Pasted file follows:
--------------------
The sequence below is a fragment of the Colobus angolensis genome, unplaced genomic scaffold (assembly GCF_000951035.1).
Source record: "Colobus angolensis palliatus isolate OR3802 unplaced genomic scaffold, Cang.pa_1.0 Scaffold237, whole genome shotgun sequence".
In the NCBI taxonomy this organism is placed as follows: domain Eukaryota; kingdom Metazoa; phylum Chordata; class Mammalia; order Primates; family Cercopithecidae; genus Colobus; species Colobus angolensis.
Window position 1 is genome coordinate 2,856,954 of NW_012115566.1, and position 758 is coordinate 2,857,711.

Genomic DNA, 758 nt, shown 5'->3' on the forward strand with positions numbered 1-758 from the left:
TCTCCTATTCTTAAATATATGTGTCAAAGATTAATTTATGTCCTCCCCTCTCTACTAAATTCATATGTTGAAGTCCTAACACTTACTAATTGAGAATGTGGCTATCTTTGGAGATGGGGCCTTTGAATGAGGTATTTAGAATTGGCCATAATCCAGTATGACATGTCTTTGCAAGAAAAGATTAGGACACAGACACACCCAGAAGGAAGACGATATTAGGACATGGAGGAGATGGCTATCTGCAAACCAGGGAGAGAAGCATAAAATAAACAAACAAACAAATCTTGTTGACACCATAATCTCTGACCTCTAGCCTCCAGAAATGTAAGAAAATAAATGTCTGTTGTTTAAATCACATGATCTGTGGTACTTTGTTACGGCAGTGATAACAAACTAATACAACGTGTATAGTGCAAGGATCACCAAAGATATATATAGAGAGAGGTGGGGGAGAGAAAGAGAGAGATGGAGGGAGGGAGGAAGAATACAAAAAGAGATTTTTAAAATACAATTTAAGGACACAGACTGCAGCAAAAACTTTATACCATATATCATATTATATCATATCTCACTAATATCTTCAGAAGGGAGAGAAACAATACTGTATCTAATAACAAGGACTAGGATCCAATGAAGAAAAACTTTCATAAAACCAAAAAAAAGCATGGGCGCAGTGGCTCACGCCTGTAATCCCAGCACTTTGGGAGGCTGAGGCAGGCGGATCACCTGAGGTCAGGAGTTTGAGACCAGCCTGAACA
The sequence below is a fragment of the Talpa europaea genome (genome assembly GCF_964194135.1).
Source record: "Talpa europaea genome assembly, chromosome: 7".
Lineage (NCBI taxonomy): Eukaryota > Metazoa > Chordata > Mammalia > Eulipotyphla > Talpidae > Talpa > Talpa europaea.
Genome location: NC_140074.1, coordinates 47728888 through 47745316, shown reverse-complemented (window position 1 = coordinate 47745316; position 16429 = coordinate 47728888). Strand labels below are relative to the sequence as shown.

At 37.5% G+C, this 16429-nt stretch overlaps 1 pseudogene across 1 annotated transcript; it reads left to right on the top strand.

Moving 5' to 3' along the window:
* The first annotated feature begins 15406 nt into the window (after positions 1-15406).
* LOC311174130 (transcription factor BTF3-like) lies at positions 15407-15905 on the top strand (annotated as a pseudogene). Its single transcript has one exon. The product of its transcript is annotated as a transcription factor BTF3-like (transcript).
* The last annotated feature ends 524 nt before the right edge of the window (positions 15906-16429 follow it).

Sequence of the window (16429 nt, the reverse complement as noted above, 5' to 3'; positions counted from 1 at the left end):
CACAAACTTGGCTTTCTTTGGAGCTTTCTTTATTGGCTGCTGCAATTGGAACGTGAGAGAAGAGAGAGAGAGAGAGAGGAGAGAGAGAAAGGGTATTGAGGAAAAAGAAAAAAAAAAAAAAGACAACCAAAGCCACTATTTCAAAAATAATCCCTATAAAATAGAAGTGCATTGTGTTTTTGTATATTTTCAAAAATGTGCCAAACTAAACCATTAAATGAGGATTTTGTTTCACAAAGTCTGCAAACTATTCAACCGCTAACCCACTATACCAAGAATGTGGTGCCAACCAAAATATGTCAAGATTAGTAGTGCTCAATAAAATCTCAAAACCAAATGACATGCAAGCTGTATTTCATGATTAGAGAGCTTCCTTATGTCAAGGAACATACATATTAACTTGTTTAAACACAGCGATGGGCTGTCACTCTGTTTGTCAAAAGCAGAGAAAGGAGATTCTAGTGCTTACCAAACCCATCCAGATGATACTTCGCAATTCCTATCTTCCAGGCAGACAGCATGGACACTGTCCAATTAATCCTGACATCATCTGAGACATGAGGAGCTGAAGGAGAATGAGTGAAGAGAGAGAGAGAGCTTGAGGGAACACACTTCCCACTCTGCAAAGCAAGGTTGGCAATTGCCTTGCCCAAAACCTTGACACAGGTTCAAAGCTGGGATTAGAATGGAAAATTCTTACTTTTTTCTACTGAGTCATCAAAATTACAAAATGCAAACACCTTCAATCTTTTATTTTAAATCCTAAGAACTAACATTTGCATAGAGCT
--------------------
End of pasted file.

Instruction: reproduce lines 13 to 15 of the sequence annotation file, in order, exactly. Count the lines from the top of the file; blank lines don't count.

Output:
* The first annotated feature begins 15406 nt into the window (after positions 1-15406).
* LOC311174130 (transcription factor BTF3-like) lies at positions 15407-15905 on the top strand (annotated as a pseudogene). Its single transcript has one exon. The product of its transcript is annotated as a transcription factor BTF3-like (transcript).
* The last annotated feature ends 524 nt before the right edge of the window (positions 15906-16429 follow it).